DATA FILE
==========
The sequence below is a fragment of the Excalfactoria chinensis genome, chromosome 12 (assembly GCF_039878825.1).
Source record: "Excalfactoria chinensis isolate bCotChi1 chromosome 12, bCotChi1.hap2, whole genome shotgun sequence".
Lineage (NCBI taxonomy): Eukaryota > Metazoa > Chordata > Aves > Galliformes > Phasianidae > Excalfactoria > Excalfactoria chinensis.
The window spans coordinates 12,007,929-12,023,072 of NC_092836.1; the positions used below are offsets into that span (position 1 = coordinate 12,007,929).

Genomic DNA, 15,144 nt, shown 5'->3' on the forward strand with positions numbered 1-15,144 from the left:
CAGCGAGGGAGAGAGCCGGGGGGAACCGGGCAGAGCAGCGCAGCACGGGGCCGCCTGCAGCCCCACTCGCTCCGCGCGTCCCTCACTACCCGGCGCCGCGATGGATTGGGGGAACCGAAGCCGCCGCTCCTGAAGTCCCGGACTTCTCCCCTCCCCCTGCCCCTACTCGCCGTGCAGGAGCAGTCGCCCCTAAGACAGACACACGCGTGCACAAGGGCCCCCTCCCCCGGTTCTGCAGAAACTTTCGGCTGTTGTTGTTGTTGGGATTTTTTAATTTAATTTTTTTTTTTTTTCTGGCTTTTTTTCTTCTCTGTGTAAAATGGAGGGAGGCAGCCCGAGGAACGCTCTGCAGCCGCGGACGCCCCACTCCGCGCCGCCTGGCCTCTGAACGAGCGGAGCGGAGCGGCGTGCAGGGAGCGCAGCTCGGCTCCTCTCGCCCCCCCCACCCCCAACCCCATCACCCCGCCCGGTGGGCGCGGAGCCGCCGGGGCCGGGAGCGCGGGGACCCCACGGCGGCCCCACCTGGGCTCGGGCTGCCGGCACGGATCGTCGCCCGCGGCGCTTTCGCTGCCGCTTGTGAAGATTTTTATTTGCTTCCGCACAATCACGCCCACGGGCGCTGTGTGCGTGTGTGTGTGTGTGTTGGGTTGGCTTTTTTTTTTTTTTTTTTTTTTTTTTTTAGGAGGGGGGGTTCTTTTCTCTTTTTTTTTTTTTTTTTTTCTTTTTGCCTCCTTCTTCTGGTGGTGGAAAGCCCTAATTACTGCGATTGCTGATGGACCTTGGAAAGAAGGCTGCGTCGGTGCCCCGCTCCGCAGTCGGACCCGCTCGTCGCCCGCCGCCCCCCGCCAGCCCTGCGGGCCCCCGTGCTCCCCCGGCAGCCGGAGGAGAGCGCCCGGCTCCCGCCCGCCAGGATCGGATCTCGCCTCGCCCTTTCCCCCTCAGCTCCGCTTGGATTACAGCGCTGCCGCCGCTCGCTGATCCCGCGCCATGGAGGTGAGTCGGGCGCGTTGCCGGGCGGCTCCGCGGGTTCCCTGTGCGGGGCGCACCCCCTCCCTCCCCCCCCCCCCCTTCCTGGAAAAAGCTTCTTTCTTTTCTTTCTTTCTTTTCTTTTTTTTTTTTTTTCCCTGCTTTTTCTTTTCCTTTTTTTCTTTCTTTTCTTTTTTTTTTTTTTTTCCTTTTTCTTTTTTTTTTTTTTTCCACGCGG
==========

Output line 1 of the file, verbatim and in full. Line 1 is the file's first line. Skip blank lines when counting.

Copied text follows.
The sequence below is a fragment of the Excalfactoria chinensis genome, chromosome 12 (assembly GCF_039878825.1).